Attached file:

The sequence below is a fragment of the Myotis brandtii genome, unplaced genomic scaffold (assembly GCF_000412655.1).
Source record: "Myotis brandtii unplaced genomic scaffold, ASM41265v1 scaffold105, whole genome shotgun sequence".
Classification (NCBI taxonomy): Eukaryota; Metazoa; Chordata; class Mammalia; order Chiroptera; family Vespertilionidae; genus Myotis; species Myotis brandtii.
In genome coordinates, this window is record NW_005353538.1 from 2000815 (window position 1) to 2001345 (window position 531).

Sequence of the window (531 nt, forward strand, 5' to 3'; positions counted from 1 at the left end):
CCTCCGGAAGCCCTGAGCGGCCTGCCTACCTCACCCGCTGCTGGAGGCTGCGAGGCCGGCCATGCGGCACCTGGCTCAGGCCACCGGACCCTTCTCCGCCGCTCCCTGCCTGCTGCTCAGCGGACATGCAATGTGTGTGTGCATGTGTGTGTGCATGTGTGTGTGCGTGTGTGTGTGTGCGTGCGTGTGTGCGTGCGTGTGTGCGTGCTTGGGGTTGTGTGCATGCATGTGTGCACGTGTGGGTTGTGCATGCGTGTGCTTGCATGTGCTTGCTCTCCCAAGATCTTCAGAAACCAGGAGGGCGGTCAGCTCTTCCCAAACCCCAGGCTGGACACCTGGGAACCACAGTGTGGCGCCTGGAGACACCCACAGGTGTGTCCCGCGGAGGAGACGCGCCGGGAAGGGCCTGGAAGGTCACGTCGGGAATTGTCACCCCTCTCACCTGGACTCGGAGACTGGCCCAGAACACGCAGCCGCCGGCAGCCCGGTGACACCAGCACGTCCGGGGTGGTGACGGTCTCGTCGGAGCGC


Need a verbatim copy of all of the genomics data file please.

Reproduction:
The sequence below is a fragment of the Myotis brandtii genome, unplaced genomic scaffold (assembly GCF_000412655.1).
Source record: "Myotis brandtii unplaced genomic scaffold, ASM41265v1 scaffold105, whole genome shotgun sequence".
Classification (NCBI taxonomy): Eukaryota; Metazoa; Chordata; class Mammalia; order Chiroptera; family Vespertilionidae; genus Myotis; species Myotis brandtii.
In genome coordinates, this window is record NW_005353538.1 from 2000815 (window position 1) to 2001345 (window position 531).

Sequence of the window (531 nt, forward strand, 5' to 3'; positions counted from 1 at the left end):
CCTCCGGAAGCCCTGAGCGGCCTGCCTACCTCACCCGCTGCTGGAGGCTGCGAGGCCGGCCATGCGGCACCTGGCTCAGGCCACCGGACCCTTCTCCGCCGCTCCCTGCCTGCTGCTCAGCGGACATGCAATGTGTGTGTGCATGTGTGTGTGCATGTGTGTGTGCGTGTGTGTGTGTGCGTGCGTGTGTGCGTGCGTGTGTGCGTGCTTGGGGTTGTGTGCATGCATGTGTGCACGTGTGGGTTGTGCATGCGTGTGCTTGCATGTGCTTGCTCTCCCAAGATCTTCAGAAACCAGGAGGGCGGTCAGCTCTTCCCAAACCCCAGGCTGGACACCTGGGAACCACAGTGTGGCGCCTGGAGACACCCACAGGTGTGTCCCGCGGAGGAGACGCGCCGGGAAGGGCCTGGAAGGTCACGTCGGGAATTGTCACCCCTCTCACCTGGACTCGGAGACTGGCCCAGAACACGCAGCCGCCGGCAGCCCGGTGACACCAGCACGTCCGGGGTGGTGACGGTCTCGTCGGAGCGC